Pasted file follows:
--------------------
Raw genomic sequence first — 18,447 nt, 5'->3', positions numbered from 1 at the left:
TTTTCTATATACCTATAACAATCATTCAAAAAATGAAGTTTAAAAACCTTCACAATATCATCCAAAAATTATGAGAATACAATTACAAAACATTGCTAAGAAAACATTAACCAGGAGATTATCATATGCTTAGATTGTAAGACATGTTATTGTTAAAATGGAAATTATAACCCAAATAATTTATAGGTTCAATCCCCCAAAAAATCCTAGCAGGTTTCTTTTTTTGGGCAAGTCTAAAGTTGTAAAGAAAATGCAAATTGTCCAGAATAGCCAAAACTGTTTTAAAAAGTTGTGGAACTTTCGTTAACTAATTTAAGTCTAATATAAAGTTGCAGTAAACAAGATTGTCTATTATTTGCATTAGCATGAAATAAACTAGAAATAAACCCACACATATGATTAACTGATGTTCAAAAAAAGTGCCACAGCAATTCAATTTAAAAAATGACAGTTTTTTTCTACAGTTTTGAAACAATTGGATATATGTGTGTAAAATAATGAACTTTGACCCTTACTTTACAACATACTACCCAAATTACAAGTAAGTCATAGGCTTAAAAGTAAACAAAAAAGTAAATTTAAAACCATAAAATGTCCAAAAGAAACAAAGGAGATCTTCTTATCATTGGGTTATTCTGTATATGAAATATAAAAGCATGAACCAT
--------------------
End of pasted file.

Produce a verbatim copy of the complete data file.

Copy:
Raw genomic sequence first — 18,447 nt, 5'->3', positions numbered from 1 at the left:
TTTTCTATATACCTATAACAATCATTCAAAAAATGAAGTTTAAAAACCTTCACAATATCATCCAAAAATTATGAGAATACAATTACAAAACATTGCTAAGAAAACATTAACCAGGAGATTATCATATGCTTAGATTGTAAGACATGTTATTGTTAAAATGGAAATTATAACCCAAATAATTTATAGGTTCAATCCCCCAAAAAATCCTAGCAGGTTTCTTTTTTTGGGCAAGTCTAAAGTTGTAAAGAAAATGCAAATTGTCCAGAATAGCCAAAACTGTTTTAAAAAGTTGTGGAACTTTCGTTAACTAATTTAAGTCTAATATAAAGTTGCAGTAAACAAGATTGTCTATTATTTGCATTAGCATGAAATAAACTAGAAATAAACCCACACATATGATTAACTGATGTTCAAAAAAAGTGCCACAGCAATTCAATTTAAAAAATGACAGTTTTTTTCTACAGTTTTGAAACAATTGGATATATGTGTGTAAAATAATGAACTTTGACCCTTACTTTACAACATACTACCCAAATTACAAGTAAGTCATAGGCTTAAAAGTAAACAAAAAAGTAAATTTAAAACCATAAAATGTCCAAAAGAAACAAAGGAGATCTTCTTATCATTGGGTTATTCTGTATATGAAATATAAAAGCATGAACCAT